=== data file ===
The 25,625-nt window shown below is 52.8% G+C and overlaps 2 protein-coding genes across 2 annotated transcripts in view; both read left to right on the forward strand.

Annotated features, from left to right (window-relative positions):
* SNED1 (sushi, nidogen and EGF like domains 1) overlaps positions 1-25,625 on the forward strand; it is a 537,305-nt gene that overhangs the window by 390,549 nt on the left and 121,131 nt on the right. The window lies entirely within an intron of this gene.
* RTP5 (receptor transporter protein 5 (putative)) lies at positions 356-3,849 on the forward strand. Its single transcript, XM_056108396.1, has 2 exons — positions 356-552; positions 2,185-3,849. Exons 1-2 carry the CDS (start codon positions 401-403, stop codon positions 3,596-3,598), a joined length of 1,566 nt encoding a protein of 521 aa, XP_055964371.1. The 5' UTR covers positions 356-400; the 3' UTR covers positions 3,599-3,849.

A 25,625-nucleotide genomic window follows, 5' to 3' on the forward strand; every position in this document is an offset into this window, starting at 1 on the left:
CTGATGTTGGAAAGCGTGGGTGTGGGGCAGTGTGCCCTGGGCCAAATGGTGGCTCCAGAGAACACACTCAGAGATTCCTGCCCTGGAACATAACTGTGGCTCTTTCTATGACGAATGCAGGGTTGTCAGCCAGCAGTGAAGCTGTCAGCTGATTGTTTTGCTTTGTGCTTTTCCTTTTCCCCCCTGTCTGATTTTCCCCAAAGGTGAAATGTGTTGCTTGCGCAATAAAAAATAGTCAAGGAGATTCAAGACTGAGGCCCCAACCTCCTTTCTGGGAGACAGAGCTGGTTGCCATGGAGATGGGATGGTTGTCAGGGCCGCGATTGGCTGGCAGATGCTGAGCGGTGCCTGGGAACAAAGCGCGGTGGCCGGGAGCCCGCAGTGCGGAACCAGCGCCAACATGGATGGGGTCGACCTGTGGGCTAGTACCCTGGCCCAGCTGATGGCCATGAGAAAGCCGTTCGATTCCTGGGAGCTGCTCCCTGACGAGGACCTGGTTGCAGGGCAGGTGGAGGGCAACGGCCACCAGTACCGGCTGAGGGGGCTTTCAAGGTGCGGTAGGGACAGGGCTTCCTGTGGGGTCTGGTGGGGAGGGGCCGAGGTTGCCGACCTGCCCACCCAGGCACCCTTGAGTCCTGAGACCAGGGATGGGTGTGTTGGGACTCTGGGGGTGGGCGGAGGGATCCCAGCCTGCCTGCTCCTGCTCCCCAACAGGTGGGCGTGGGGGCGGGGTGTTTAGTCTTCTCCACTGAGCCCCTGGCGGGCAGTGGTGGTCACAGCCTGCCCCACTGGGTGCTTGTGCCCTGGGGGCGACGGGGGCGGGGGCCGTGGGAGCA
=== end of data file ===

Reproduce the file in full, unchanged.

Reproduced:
The 25,625-nt window shown below is 52.8% G+C and overlaps 2 protein-coding genes across 2 annotated transcripts in view; both read left to right on the forward strand.

Annotated features, from left to right (window-relative positions):
* SNED1 (sushi, nidogen and EGF like domains 1) overlaps positions 1-25,625 on the forward strand; it is a 537,305-nt gene that overhangs the window by 390,549 nt on the left and 121,131 nt on the right. The window lies entirely within an intron of this gene.
* RTP5 (receptor transporter protein 5 (putative)) lies at positions 356-3,849 on the forward strand. Its single transcript, XM_056108396.1, has 2 exons — positions 356-552; positions 2,185-3,849. Exons 1-2 carry the CDS (start codon positions 401-403, stop codon positions 3,596-3,598), a joined length of 1,566 nt encoding a protein of 521 aa, XP_055964371.1. The 5' UTR covers positions 356-400; the 3' UTR covers positions 3,599-3,849.

A 25,625-nucleotide genomic window follows, 5' to 3' on the forward strand; every position in this document is an offset into this window, starting at 1 on the left:
CTGATGTTGGAAAGCGTGGGTGTGGGGCAGTGTGCCCTGGGCCAAATGGTGGCTCCAGAGAACACACTCAGAGATTCCTGCCCTGGAACATAACTGTGGCTCTTTCTATGACGAATGCAGGGTTGTCAGCCAGCAGTGAAGCTGTCAGCTGATTGTTTTGCTTTGTGCTTTTCCTTTTCCCCCCTGTCTGATTTTCCCCAAAGGTGAAATGTGTTGCTTGCGCAATAAAAAATAGTCAAGGAGATTCAAGACTGAGGCCCCAACCTCCTTTCTGGGAGACAGAGCTGGTTGCCATGGAGATGGGATGGTTGTCAGGGCCGCGATTGGCTGGCAGATGCTGAGCGGTGCCTGGGAACAAAGCGCGGTGGCCGGGAGCCCGCAGTGCGGAACCAGCGCCAACATGGATGGGGTCGACCTGTGGGCTAGTACCCTGGCCCAGCTGATGGCCATGAGAAAGCCGTTCGATTCCTGGGAGCTGCTCCCTGACGAGGACCTGGTTGCAGGGCAGGTGGAGGGCAACGGCCACCAGTACCGGCTGAGGGGGCTTTCAAGGTGCGGTAGGGACAGGGCTTCCTGTGGGGTCTGGTGGGGAGGGGCCGAGGTTGCCGACCTGCCCACCCAGGCACCCTTGAGTCCTGAGACCAGGGATGGGTGTGTTGGGACTCTGGGGGTGGGCGGAGGGATCCCAGCCTGCCTGCTCCTGCTCCCCAACAGGTGGGCGTGGGGGCGGGGTGTTTAGTCTTCTCCACTGAGCCCCTGGCGGGCAGTGGTGGTCACAGCCTGCCCCACTGGGTGCTTGTGCCCTGGGGGCGACGGGGGCGGGGGCCGTGGGAGCA